Jobless pay millions in unneeded fees, report finds
WASHINGTON — Jobless Americans are paying millions in unnecessary fees to collect unemployment benefits because of state policies encouraging them to get the money through bank-issued payment cards, according to a report from a consumer group.
People are using the fee-heavy cards instead of getting their payments deposited directly to their bank accounts. That's because states issue bank cards automatically, require complicated paperwork or phone calls to set up direct deposit and fail to explain the card fees, according to a report issued on Tuesday by the National Consumer Law Center, a nonprofit group that seeks to protect low-income Americans from unfair financial-services products. An early copy of the report was obtained by The Associated Press.
Until the past decade, states distributed unemployment compensation by mailing out paper checks. Some allowed direct deposit. The system worked well for people who had bank accounts and could deposit the check without paying a fee.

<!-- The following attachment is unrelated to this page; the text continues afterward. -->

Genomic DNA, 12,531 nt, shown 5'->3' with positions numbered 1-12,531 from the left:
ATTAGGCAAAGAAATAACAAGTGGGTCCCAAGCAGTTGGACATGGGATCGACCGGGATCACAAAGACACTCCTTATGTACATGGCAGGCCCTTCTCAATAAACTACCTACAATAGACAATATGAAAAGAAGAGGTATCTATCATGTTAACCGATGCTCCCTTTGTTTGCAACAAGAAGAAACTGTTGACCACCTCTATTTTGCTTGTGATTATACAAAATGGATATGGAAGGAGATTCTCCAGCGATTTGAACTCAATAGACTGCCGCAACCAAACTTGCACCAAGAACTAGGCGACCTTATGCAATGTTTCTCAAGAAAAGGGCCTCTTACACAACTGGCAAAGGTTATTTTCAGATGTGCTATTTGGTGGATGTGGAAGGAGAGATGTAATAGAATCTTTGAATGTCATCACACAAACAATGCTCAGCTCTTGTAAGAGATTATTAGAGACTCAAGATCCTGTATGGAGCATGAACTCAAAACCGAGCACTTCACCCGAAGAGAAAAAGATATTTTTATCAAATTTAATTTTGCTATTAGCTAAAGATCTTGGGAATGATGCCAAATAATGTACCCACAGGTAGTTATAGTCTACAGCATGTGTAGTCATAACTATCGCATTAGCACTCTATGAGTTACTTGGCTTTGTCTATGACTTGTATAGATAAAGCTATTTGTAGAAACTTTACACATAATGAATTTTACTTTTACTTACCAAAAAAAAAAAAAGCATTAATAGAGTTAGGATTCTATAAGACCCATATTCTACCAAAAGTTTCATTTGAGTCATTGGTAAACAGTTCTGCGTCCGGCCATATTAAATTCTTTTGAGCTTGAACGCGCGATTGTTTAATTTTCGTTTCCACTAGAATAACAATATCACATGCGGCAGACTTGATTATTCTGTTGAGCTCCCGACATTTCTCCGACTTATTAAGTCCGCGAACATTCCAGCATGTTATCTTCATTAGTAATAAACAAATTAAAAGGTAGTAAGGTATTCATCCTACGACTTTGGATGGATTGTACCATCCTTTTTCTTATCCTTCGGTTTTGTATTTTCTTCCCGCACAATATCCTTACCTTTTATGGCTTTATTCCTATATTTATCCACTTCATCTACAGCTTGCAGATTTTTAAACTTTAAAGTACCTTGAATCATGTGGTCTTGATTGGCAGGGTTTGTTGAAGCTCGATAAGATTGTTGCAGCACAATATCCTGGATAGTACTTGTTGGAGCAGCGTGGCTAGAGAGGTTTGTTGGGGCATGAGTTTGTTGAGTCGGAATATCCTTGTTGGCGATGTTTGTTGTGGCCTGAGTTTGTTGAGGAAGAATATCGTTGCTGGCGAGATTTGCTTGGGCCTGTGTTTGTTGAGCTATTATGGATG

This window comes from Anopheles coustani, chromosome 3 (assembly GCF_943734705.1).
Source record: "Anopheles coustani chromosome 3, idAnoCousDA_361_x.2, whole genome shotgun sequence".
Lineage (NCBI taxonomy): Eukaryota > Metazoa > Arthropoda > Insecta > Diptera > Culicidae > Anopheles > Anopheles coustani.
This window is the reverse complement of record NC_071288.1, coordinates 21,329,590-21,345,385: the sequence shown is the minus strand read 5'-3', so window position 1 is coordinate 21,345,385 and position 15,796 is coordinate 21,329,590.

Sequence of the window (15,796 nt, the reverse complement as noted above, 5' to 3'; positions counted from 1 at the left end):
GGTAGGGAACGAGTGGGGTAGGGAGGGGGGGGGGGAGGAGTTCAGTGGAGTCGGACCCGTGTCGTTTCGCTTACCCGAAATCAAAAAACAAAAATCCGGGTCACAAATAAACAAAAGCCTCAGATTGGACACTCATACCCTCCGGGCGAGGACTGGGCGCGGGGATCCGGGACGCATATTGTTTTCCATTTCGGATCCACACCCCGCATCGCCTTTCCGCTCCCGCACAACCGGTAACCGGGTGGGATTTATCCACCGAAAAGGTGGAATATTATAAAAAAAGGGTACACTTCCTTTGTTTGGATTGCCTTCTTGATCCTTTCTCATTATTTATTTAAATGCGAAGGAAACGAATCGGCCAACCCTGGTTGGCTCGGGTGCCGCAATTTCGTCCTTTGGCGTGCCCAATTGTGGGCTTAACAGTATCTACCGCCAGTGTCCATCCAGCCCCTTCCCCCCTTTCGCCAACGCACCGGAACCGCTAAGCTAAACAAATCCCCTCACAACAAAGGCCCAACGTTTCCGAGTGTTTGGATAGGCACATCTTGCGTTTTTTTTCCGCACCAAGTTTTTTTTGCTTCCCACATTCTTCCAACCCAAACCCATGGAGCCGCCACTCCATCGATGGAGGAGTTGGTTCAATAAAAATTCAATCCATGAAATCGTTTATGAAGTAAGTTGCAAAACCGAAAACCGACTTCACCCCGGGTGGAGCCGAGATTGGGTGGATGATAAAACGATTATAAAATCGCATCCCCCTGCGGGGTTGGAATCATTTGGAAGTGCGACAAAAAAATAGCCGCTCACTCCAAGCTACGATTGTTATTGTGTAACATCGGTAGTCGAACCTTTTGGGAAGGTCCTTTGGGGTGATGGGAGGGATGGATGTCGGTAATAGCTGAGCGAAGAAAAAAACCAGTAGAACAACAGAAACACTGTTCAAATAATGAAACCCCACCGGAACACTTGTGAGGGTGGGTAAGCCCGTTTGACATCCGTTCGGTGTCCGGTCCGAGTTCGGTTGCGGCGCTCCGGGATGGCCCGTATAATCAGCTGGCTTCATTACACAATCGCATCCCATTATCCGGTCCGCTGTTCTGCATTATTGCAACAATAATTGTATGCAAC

It cost states millions of dollars each year to print and mail the checks.
Banks including JPMorgan Chase & Co., U.S. Bancorp and Bank of America Corp. seized on government payments as a business opportunity. They pitched card programs to states as a win-win: States would save millions in overhead costs because the cards would be issued for free. And people without bank accounts would avoid the big fees charged by storefront check cashers.
However, most of the people being hit with fees have bank accounts. The bank-state partnerships effectively shifted the cost of distributing payments from governments to individuals. The money needed to cover those costs is deducted from people's unemployment benefits in the form of fees.
Consumer advocates like NCLC are focused on ensuring access to the direct-deposit option so that people can avoid the card fees.
The trouble, the new report says, is that many states make it difficult for people to sign up for direct deposit. The rate of people using direct deposit ranges from a national high of 82 percent in Minnesota to a low of 16 percent in Arizona, the report says.